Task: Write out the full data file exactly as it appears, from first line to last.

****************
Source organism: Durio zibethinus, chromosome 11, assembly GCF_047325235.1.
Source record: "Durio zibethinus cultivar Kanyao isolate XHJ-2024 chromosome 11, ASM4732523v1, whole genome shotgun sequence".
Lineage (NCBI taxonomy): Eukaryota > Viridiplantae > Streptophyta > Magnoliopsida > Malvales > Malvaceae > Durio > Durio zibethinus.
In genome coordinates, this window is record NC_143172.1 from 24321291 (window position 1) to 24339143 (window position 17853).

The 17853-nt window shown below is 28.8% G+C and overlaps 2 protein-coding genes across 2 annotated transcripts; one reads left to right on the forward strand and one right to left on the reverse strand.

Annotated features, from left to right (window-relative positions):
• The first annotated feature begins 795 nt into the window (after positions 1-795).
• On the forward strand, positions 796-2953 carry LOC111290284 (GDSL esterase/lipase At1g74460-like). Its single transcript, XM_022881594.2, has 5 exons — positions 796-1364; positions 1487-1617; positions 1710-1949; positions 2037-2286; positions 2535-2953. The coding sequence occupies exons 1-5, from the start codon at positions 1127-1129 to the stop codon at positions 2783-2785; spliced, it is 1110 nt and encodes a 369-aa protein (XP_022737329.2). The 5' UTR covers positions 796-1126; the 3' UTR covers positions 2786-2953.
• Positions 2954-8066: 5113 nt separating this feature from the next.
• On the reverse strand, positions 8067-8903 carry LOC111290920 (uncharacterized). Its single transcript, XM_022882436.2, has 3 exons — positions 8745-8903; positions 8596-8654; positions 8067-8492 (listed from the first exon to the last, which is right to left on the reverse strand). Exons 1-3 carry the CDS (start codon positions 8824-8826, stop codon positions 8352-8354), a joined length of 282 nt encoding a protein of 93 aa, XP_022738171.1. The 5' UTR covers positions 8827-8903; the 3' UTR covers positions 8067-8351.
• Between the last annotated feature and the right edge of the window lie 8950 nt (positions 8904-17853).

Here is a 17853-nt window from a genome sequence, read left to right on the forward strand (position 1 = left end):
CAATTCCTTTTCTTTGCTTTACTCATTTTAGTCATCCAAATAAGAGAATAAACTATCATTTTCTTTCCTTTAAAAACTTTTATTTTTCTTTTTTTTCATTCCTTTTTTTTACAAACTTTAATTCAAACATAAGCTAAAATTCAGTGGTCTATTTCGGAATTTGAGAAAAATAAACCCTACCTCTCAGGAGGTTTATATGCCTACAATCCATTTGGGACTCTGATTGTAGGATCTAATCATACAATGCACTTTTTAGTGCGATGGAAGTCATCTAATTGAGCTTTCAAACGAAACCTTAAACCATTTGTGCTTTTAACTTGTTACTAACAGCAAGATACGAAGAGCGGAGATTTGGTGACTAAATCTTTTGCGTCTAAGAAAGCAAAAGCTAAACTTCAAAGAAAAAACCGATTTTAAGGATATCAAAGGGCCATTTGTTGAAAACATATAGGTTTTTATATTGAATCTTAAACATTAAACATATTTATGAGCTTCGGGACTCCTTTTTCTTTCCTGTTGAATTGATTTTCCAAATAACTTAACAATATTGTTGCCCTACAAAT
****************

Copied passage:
Source organism: Durio zibethinus, chromosome 11, assembly GCF_047325235.1.
Source record: "Durio zibethinus cultivar Kanyao isolate XHJ-2024 chromosome 11, ASM4732523v1, whole genome shotgun sequence".
Lineage (NCBI taxonomy): Eukaryota > Viridiplantae > Streptophyta > Magnoliopsida > Malvales > Malvaceae > Durio > Durio zibethinus.
In genome coordinates, this window is record NC_143172.1 from 24321291 (window position 1) to 24339143 (window position 17853).

The 17853-nt window shown below is 28.8% G+C and overlaps 2 protein-coding genes across 2 annotated transcripts; one reads left to right on the forward strand and one right to left on the reverse strand.

Annotated features, from left to right (window-relative positions):
• The first annotated feature begins 795 nt into the window (after positions 1-795).
• On the forward strand, positions 796-2953 carry LOC111290284 (GDSL esterase/lipase At1g74460-like). Its single transcript, XM_022881594.2, has 5 exons — positions 796-1364; positions 1487-1617; positions 1710-1949; positions 2037-2286; positions 2535-2953. The coding sequence occupies exons 1-5, from the start codon at positions 1127-1129 to the stop codon at positions 2783-2785; spliced, it is 1110 nt and encodes a 369-aa protein (XP_022737329.2). The 5' UTR covers positions 796-1126; the 3' UTR covers positions 2786-2953.
• Positions 2954-8066: 5113 nt separating this feature from the next.
• On the reverse strand, positions 8067-8903 carry LOC111290920 (uncharacterized). Its single transcript, XM_022882436.2, has 3 exons — positions 8745-8903; positions 8596-8654; positions 8067-8492 (listed from the first exon to the last, which is right to left on the reverse strand). Exons 1-3 carry the CDS (start codon positions 8824-8826, stop codon positions 8352-8354), a joined length of 282 nt encoding a protein of 93 aa, XP_022738171.1. The 5' UTR covers positions 8827-8903; the 3' UTR covers positions 8067-8351.
• Between the last annotated feature and the right edge of the window lie 8950 nt (positions 8904-17853).

Here is a 17853-nt window from a genome sequence, read left to right on the forward strand (position 1 = left end):
CAATTCCTTTTCTTTGCTTTACTCATTTTAGTCATCCAAATAAGAGAATAAACTATCATTTTCTTTCCTTTAAAAACTTTTATTTTTCTTTTTTTTCATTCCTTTTTTTTACAAACTTTAATTCAAACATAAGCTAAAATTCAGTGGTCTATTTCGGAATTTGAGAAAAATAAACCCTACCTCTCAGGAGGTTTATATGCCTACAATCCATTTGGGACTCTGATTGTAGGATCTAATCATACAATGCACTTTTTAGTGCGATGGAAGTCATCTAATTGAGCTTTCAAACGAAACCTTAAACCATTTGTGCTTTTAACTTGTTACTAACAGCAAGATACGAAGAGCGGAGATTTGGTGACTAAATCTTTTGCGTCTAAGAAAGCAAAAGCTAAACTTCAAAGAAAAAACCGATTTTAAGGATATCAAAGGGCCATTTGTTGAAAACATATAGGTTTTTATATTGAATCTTAAACATTAAACATATTTATGAGCTTCGGGACTCCTTTTTCTTTCCTGTTGAATTGATTTTCCAAATAACTTAACAATATTGTTGCCCTACAAAT